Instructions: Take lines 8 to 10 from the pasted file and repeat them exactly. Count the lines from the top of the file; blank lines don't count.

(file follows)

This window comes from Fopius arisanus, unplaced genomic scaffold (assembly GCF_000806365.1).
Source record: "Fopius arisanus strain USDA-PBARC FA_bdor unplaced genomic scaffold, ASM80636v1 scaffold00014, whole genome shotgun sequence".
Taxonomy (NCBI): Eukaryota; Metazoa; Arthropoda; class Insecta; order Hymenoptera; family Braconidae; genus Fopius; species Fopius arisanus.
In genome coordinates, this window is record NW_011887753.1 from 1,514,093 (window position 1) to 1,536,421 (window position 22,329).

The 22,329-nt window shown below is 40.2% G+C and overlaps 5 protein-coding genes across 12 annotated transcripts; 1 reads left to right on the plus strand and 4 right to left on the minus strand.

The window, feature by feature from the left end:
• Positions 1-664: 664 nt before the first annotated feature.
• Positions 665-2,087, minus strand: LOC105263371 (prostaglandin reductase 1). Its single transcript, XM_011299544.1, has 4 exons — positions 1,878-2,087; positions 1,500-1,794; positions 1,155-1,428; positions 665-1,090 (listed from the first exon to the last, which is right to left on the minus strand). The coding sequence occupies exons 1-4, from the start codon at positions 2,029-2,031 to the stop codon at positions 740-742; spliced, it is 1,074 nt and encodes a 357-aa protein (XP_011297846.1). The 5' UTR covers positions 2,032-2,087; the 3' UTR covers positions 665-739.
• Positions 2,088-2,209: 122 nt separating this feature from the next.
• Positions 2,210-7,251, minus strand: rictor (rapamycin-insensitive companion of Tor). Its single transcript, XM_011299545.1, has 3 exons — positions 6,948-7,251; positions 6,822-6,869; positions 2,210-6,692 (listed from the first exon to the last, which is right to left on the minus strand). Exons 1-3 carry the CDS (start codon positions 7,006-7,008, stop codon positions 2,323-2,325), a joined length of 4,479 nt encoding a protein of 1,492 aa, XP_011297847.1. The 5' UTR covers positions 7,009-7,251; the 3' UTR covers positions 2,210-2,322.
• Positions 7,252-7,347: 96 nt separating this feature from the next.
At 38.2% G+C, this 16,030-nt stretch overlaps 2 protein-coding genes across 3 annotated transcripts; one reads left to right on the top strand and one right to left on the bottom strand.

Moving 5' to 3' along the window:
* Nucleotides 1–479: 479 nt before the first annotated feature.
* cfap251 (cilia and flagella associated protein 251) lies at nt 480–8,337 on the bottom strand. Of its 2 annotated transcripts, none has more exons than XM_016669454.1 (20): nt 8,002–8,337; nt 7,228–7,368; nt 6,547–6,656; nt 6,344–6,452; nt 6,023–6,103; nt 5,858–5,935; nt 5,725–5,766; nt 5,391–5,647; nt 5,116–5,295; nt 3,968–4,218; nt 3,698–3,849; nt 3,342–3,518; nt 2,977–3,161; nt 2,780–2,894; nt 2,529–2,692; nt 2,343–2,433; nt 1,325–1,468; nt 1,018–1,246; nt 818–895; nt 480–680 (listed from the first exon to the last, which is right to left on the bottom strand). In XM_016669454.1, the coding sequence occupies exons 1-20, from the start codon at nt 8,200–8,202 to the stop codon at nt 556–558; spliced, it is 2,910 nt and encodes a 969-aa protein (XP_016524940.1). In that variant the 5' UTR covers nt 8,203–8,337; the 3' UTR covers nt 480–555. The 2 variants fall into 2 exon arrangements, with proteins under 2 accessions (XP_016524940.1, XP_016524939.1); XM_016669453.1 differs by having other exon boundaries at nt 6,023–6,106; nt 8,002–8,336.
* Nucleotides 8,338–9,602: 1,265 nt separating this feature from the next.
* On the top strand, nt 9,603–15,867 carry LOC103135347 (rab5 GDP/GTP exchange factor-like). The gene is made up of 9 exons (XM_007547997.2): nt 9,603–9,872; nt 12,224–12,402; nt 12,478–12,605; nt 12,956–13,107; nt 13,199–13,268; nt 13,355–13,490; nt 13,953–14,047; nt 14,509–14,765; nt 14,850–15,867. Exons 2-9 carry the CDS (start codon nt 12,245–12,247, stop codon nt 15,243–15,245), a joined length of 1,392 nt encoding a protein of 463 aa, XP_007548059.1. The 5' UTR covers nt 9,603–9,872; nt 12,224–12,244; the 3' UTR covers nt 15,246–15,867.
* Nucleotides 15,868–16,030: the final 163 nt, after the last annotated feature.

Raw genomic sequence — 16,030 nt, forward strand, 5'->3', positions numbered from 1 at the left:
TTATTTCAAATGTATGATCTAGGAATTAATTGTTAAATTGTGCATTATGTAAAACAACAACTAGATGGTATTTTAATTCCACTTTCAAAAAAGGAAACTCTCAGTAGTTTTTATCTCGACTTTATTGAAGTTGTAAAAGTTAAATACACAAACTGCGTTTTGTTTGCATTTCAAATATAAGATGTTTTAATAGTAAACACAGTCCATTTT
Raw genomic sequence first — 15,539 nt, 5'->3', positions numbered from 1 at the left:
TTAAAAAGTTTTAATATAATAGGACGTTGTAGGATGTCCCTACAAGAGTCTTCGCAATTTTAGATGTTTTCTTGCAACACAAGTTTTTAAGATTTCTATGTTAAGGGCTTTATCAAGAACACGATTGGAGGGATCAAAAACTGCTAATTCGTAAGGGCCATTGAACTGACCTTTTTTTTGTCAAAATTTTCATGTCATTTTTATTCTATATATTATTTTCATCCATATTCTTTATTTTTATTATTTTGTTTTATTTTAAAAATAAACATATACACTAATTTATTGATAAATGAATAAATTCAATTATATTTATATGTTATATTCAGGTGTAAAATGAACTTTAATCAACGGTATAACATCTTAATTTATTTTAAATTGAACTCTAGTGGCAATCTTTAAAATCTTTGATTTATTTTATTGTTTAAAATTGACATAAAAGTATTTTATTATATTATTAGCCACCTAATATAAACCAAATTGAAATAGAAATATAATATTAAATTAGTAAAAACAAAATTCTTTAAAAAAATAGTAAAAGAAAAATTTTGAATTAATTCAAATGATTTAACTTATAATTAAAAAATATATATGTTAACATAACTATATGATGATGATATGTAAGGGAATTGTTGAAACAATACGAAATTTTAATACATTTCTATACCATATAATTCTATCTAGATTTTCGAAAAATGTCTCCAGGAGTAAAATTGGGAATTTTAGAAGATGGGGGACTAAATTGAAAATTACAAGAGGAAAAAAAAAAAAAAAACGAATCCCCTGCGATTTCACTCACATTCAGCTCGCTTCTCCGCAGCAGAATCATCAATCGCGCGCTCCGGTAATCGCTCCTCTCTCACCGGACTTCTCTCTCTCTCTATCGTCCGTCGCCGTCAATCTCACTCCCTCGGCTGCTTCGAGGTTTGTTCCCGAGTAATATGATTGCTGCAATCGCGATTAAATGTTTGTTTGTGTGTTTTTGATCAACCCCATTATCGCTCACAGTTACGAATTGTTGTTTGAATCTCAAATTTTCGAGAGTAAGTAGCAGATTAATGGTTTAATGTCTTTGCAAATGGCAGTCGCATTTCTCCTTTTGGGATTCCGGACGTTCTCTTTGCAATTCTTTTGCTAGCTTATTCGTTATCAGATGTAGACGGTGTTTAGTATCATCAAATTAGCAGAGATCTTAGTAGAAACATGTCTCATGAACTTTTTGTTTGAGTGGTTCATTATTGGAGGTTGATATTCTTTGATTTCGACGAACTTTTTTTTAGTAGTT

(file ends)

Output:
• Positions 665-2,087, minus strand: LOC105263371 (prostaglandin reductase 1). Its single transcript, XM_011299544.1, has 4 exons — positions 1,878-2,087; positions 1,500-1,794; positions 1,155-1,428; positions 665-1,090 (listed from the first exon to the last, which is right to left on the minus strand). The coding sequence occupies exons 1-4, from the start codon at positions 2,029-2,031 to the stop codon at positions 740-742; spliced, it is 1,074 nt and encodes a 357-aa protein (XP_011297846.1). The 5' UTR covers positions 2,032-2,087; the 3' UTR covers positions 665-739.
• Positions 2,088-2,209: 122 nt separating this feature from the next.
• Positions 2,210-7,251, minus strand: rictor (rapamycin-insensitive companion of Tor). Its single transcript, XM_011299545.1, has 3 exons — positions 6,948-7,251; positions 6,822-6,869; positions 2,210-6,692 (listed from the first exon to the last, which is right to left on the minus strand). Exons 1-3 carry the CDS (start codon positions 7,006-7,008, stop codon positions 2,323-2,325), a joined length of 4,479 nt encoding a protein of 1,492 aa, XP_011297847.1. The 5' UTR covers positions 7,009-7,251; the 3' UTR covers positions 2,210-2,322.